Russ spent his Star Trek stint sporting pointy ears as he brought to life the first full-time Vulcan since Leonard Nimoy portrayed Spock on Star Trek: The Original Series. The creators and writers of Star Trek: Voyager elected to present Tuvok as a full Vulcan - another first - and the character's Vulcan-ness was very much on view in such episodes as Meld, Alter Ego, In the Flesh, Rise, The Gift, Gravity, Riddles and Repression. That presented a unique challenge for Russ and the audience alike. He was rigid, sometimes hard to warm to and always spouting the logical answer; at the same time, he obviously cared for and was loyal to a fault to the likes of Captain Janeway (Kate Mulgrew), B'Elanna Torres (Roxann Dawson), Kes (Jennifer Lien) and Neelix (Ethan Phillips). One need only consider his little dance step tribute to Neelix in Homestead to realize that for all his Vulcan logic, a heart indeed beat steadily in Tuvok's chest.
"I think the fans gained a deeper insight into the Vulcan experience and discovered a lot more about their cultural background as a result of watching Tuvok in action for the run of the show."
And, to be sure, Tuvok never failed to remain a voice of reason during a crisis. "I always enjoyed confounding the human characters and/or commenting on the human condition," Russ says. "Everybody likes to watch the Vulcan just to see what he'll do or say in any given situation. I think the fans gained a deeper insight into the Vulcan experience and discovered a lot more about their cultural background as a result of watching Tuvok in action for the run of the show."
And, of course, the two-hour series finale, Endgame, gave us a Tuvok gone hyper-emotional - he'd become stark-raving mad, at least in one possible future, a future likely altered by the time-tripping actions of Captain Janeway and Admiral Janeway. "I thought writing Tuvok that way for the finale was great," the actor enthuses. "It was unexpected and worked very well within the storyline."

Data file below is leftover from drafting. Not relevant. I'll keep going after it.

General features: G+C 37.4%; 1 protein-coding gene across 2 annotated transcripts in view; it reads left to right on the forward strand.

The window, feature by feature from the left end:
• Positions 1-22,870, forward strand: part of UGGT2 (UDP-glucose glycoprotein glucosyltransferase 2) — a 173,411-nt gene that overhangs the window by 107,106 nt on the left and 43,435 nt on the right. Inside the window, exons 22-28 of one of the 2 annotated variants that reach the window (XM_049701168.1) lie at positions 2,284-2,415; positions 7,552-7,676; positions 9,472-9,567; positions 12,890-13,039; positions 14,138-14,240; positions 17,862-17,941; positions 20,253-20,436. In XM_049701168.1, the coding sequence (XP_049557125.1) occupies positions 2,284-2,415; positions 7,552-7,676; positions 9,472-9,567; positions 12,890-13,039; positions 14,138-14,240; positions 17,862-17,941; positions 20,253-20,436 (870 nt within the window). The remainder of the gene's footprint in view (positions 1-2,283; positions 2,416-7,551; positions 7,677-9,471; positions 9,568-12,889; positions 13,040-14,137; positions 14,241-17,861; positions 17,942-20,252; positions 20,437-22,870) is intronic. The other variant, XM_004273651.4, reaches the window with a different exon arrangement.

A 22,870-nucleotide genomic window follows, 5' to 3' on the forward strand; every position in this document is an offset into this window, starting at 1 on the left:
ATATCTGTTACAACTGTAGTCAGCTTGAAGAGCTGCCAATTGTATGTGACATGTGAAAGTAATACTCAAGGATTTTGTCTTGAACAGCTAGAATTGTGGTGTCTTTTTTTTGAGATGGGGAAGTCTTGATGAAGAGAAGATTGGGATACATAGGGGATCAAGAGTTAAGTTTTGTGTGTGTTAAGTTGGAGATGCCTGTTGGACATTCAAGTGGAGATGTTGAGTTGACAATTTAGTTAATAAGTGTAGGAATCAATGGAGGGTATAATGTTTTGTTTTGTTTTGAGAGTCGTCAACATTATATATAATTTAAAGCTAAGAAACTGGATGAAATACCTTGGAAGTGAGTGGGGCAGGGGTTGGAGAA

And now for some quick questions and answers based on the queries that Star Trek fans regularly toss Russ' way when they meet him on the street or engage him at a convention: What were you most surprised to have discovered about Tuvok over the seven years, something that perhaps differed from your initial thinking about the character? "I was surprised that he was in love at a very young age," Russ says. "As a result he had to learn how to deal with his emotions."
What do you think of as unfinished business? What didn't you ever get the chance to explore about Tuvok before the show faded to black last year? "I would have liked to have played him in a situation in which he would have had to resort to taking a human approach to solve a particular problem once every other method of logic had been exhausted," the actor explains. "His early exploration of violence in Meld I felt was unfinished. He never found an answer to the question 'Why?'"
How often do you see or speak to your former cast mates? "I don't see or talk to them very often at all," says Russ, who does catch up with them at joint convention appearances. "I occasionally get together socially with Ethan Phillips."
Have your eyebrows grown back yet? "In the beginning, I actually trimmed the outsides of them," Russ replies. "After a while I did not trim them at all."
And finally, for the moment, there's the biggest question and answer of all for those who love Star Trek: Voyager and Tuvok. Does the actor think that he's played Tuvok for the last tunes? "Probably not," Tim Russ says. "Probably not."
Tim's Tops: Where to find Tim Russ at his best in Star Trek:
Star Trek: The Next Generation:
Star Trek: Deep Space Nine:
Star Trek: Voyager:
Star Trek Generations